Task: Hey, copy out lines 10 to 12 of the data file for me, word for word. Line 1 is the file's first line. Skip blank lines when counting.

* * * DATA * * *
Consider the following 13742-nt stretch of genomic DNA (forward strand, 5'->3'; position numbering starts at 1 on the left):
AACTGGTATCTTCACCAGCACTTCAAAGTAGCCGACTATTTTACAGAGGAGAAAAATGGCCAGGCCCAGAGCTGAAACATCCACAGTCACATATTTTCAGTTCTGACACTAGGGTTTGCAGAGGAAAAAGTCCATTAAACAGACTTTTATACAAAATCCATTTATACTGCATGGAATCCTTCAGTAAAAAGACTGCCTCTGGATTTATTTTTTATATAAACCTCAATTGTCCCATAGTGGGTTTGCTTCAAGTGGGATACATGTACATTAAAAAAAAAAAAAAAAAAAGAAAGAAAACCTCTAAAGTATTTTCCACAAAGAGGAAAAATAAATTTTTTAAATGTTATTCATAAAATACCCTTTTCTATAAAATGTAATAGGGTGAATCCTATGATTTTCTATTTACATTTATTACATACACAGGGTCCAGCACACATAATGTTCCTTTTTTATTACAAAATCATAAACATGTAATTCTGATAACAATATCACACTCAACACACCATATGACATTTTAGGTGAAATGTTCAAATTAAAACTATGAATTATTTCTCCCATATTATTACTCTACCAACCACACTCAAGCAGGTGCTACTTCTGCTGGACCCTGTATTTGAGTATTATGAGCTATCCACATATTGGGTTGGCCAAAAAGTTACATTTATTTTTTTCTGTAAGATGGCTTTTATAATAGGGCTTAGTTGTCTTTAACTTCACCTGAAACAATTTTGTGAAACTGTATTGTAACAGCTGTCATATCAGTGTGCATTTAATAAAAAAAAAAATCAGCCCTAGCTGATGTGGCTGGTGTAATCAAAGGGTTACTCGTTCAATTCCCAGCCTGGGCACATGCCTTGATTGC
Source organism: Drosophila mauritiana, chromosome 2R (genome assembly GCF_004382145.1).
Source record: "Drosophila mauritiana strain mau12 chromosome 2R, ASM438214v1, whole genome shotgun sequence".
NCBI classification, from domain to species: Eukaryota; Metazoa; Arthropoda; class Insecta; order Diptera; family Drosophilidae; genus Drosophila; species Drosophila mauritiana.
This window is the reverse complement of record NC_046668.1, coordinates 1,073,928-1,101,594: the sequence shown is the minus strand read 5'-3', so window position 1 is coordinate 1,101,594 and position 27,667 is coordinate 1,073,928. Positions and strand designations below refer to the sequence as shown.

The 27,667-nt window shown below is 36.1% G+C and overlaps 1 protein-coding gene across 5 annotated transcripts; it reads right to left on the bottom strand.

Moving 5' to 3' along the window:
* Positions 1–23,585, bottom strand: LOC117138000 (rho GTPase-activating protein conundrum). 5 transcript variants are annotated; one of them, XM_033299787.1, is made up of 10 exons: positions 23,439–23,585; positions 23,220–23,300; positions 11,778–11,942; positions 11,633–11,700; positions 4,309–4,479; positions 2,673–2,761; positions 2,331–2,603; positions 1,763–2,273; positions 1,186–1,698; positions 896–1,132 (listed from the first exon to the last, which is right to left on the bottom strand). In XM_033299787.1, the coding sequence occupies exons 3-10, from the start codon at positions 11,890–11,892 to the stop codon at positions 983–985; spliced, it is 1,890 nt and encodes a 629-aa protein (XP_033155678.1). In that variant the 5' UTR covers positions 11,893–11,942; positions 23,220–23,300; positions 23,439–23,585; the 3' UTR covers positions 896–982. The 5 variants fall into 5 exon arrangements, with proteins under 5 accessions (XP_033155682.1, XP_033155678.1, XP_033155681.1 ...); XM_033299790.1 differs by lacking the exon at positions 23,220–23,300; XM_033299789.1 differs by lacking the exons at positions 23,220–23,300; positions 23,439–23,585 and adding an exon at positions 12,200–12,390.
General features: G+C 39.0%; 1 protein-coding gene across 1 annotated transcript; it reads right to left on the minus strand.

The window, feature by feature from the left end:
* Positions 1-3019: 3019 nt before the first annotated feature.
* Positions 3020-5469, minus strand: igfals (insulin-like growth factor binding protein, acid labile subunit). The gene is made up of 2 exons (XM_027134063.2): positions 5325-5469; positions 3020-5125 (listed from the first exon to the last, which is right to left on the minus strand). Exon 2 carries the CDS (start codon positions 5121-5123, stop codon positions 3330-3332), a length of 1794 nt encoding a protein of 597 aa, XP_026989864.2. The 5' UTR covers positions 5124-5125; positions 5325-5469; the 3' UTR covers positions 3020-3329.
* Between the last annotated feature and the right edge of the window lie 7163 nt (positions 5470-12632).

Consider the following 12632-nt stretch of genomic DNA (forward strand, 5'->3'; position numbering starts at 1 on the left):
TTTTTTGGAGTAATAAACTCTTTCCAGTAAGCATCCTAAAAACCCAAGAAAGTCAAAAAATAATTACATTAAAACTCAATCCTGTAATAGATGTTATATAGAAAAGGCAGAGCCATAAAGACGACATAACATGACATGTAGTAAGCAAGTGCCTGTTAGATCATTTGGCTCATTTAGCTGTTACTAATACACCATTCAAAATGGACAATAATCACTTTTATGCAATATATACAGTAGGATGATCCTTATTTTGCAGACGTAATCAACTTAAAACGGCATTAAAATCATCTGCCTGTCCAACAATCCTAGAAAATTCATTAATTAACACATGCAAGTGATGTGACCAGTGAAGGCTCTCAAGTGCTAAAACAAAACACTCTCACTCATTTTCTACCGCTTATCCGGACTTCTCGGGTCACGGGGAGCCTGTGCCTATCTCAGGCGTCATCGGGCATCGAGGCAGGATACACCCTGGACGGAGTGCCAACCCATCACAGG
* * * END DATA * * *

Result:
General features: G+C 39.0%; 1 protein-coding gene across 1 annotated transcript; it reads right to left on the minus strand.

The window, feature by feature from the left end:
* Positions 1-3019: 3019 nt before the first annotated feature.